For The Mom Who Is Tired

It is 9 a.m. and I am already tired. My husband texts and asks how the day is going, I shoot him a photo of the living room and kitchen in a disaster state as a reply. He texts back, "So, like normal?" 

I reheat a cold cup of coffee from this morning and think about how I don't want to clean the kitchen. I wonder where I would even start. But my mom's voice rings in my ears. "When you don't know where to start, go left to right." And so at the left I begin.


It is 12 p.m. and I am distracted. I know the reason why but I still cling to it, the FOMO setting in at the very thought of losing it. I sigh and know what I need to do. I take my phone, put it on silent and put it in the top drawer of my bedside table. I walk back out to my children in the living room. One begging to play diggers, one begging to be held. I scoop up the littlest and sit on the floor by the biggest and we play. The thought to check my phone flickers annoyingly through my mind between thoughts of grocery lists, digger noises and a packing list for our trip this weekend. I wonder to myself why I am so attached to it. Why I cannot have it in the back pocket of my jeans and still be present with my children.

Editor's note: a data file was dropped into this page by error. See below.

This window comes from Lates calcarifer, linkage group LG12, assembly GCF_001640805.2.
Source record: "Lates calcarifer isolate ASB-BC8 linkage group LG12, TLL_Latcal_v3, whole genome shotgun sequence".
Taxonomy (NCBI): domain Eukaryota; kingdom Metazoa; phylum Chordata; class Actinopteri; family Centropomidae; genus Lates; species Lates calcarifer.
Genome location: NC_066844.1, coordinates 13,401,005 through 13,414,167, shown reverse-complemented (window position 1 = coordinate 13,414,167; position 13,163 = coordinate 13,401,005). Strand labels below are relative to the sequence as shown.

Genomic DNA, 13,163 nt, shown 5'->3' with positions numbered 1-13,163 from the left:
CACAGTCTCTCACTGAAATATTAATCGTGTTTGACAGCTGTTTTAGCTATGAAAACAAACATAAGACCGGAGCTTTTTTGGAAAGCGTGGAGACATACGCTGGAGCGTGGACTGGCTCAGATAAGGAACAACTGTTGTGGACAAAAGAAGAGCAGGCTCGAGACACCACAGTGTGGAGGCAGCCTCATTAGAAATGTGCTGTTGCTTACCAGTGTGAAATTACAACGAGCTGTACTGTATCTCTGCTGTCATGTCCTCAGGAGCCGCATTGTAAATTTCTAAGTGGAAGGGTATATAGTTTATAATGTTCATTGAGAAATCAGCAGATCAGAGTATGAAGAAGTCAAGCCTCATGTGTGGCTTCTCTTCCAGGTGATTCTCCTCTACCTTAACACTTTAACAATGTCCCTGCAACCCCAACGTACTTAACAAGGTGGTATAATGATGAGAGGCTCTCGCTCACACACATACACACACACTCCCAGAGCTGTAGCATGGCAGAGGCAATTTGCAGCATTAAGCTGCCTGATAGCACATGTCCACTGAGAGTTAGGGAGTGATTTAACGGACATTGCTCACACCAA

It is 7 p.m. and I am spent. I help get the kids down then ask my husband if I can leave - although it wasn't really a question. I just need a moment, maybe two - or maybe three hours. I get in the car, turn up the music and open the sun roof. I think about the errands I need to run. How they would be so much easier without my two kids in tow. There would be no need to stop for a free cookie, to avoid certain aisles, tame the inevitable tantrum, or figure out where in the heck I'm going to put all the groceries with a carseat in the basket and a toddler in front seat.

But I don't spend my time as wisely as I should and I have an inkling of guilt for leaving. I need a break. I am heavy from the day. The week. The months of wondering about this or that. I drive with the music loud, hoping it will drown out my thoughts. I never used to be someone who drove to clear my head. But today, I am.